Yamaha MT-10 review
The naked four-cylinder sports bike based on Yamaha’s YZF-R1 is a fast, fine-handling machine with a great character and a keen price
You’ve only got to take one glance at the MT-10, with its aggressive styling and YZF-R1-derived engine and frame, to know that it was created to generate plenty of excitement. And, you only have to sample its performance briefly to confirm that bolting a mildly detuned 998cc engine from Yamaha’s super-sports flagship into a light and compact chassis has resulted in a superb hyper-naked bike. The MT-10 is a fast, fine-handling and reasonably versatile machine with an addictive character. A competitive price makes it excellent value for riders who appreciate its distinctive look.
- • Powerful and flexible motor
- • Superb handling and braking
- • Engaging crossplane-crank character
- • Styling divides opinion
- • Some rivals are less expensive
- • Strong neck muscles required
With its flexible and rev-happy 158bhp four-cylinder engine matched to an impressively well-equipped chassis, the MT-10 is one of the stars of the MT family of naked streetbikes, whose success has transformed Yamaha’s fortunes in the last few years. After the MT-09 triple had begun the firm’s revival in 2013, it was followed by the MT-07 and MT-03 parallel twins and single-cylinder MT-125, plus several spin-off models, all offering lively performance, light weight and excellent value for money.
The MT-10 arrived in 2016 and soon showed that it was a serious rival for unfaired fours, such as BMW’s S1000R, Kawasaki’s Z1000 and Suzuki’s GSX-S1000. With an initial price of just under £10,000, it was outstanding value for money; and, although that figure has subsequently risen to £10,999, the Yamaha remains a sound buy.
Since its launch, it has been joined in the range by two variants. The upmarket MT-10 SP, which costs £13,699, features a full-colour instrument panel and Öhlins semi-active suspension. Meanwhile, the £11,849 MT-10 Tourer Edition includes a high screen, hand-guards, comfort seat, sat-nav fitment and panniers from the base model’s accessory list.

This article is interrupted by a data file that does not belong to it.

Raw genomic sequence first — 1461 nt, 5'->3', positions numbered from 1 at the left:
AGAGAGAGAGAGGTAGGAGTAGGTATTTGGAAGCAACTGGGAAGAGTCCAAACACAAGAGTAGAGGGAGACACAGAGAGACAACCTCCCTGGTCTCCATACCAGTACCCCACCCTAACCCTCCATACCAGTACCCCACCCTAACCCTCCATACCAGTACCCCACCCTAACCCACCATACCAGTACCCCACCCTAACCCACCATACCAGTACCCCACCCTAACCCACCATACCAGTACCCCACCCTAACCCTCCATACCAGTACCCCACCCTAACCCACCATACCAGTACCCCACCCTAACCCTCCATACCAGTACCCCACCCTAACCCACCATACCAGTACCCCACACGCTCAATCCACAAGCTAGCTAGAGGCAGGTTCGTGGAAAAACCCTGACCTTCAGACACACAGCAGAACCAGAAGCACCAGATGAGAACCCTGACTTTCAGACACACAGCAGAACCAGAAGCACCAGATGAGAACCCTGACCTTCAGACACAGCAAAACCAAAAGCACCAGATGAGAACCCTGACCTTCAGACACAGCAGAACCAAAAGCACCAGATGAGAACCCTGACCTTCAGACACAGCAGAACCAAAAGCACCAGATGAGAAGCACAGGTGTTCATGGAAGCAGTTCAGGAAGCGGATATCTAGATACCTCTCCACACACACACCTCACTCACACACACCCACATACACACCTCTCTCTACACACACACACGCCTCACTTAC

Engine, transmission and brakes 4.7/5
Yamaha created the MT-10 engine by detuning the R1’s 197bhp, crossplane-crankshaft engine with new camshafts, reshaped combustion chambers, a lower compression ratio, smaller intake valves and a heavier crankshaft. Fuel injection and exhaust mods also contribute to an engine that puts more emphasis on mid-range output, but still kicks out an impressive maximum of 158bhp, matching the S1000R and up on its Japanese rivals. Electronic features include three riding modes, three-way adjustable traction control, cruise control, a slipper clutch and a quick-shifter for the six-speed gearbox.
The MT’s aluminium Deltabox main frame, borrowed from the R1, is combined with a steel, rather than aluminium, rear subframe, to allow the extra weight of panniers. The aluminium swing-arm is also almost identical to the R1’s, as is the steering geometry. The naked model also got its multi-adjustable Kayaba suspension parts from the R1, although the spring and damping rates are slightly softer. Braking is by a high-quality blend of 320mm front discs and four-piston radial callipers.
Performance, ride and handling 4.6/5